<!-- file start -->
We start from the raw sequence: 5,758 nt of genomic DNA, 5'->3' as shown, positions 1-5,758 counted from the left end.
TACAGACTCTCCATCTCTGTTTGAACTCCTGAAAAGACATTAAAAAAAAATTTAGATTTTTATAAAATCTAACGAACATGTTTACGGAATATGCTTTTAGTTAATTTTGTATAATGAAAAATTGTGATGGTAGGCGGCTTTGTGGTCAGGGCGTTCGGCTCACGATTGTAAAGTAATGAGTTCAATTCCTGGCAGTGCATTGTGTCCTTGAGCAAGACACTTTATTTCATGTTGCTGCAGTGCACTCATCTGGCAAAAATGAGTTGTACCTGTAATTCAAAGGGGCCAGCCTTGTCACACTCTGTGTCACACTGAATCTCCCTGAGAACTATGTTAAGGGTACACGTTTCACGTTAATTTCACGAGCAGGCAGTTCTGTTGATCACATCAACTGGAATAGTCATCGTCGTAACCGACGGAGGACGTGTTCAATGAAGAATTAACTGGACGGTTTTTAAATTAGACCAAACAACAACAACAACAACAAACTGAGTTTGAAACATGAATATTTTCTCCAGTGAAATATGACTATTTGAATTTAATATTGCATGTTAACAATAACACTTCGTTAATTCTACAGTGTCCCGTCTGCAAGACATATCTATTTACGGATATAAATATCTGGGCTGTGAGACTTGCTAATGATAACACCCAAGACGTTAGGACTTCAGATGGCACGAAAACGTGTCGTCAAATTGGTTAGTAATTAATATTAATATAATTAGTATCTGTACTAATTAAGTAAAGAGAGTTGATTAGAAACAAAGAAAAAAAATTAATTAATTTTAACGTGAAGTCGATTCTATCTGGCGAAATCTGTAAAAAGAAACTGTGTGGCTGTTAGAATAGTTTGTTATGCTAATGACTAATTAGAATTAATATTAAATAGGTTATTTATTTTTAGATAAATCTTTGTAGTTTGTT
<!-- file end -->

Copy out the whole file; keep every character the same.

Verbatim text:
We start from the raw sequence: 5,758 nt of genomic DNA, 5'->3' as shown, positions 1-5,758 counted from the left end.
TACAGACTCTCCATCTCTGTTTGAACTCCTGAAAAGACATTAAAAAAAAATTTAGATTTTTATAAAATCTAACGAACATGTTTACGGAATATGCTTTTAGTTAATTTTGTATAATGAAAAATTGTGATGGTAGGCGGCTTTGTGGTCAGGGCGTTCGGCTCACGATTGTAAAGTAATGAGTTCAATTCCTGGCAGTGCATTGTGTCCTTGAGCAAGACACTTTATTTCATGTTGCTGCAGTGCACTCATCTGGCAAAAATGAGTTGTACCTGTAATTCAAAGGGGCCAGCCTTGTCACACTCTGTGTCACACTGAATCTCCCTGAGAACTATGTTAAGGGTACACGTTTCACGTTAATTTCACGAGCAGGCAGTTCTGTTGATCACATCAACTGGAATAGTCATCGTCGTAACCGACGGAGGACGTGTTCAATGAAGAATTAACTGGACGGTTTTTAAATTAGACCAAACAACAACAACAACAACAAACTGAGTTTGAAACATGAATATTTTCTCCAGTGAAATATGACTATTTGAATTTAATATTGCATGTTAACAATAACACTTCGTTAATTCTACAGTGTCCCGTCTGCAAGACATATCTATTTACGGATATAAATATCTGGGCTGTGAGACTTGCTAATGATAACACCCAAGACGTTAGGACTTCAGATGGCACGAAAACGTGTCGTCAAATTGGTTAGTAATTAATATTAATATAATTAGTATCTGTACTAATTAAGTAAAGAGAGTTGATTAGAAACAAAGAAAAAAAATTAATTAATTTTAACGTGAAGTCGATTCTATCTGGCGAAATCTGTAAAAAGAAACTGTGTGGCTGTTAGAATAGTTTGTTATGCTAATGACTAATTAGAATTAATATTAAATAGGTTATTTATTTTTAGATAAATCTTTGTAGTTTGTT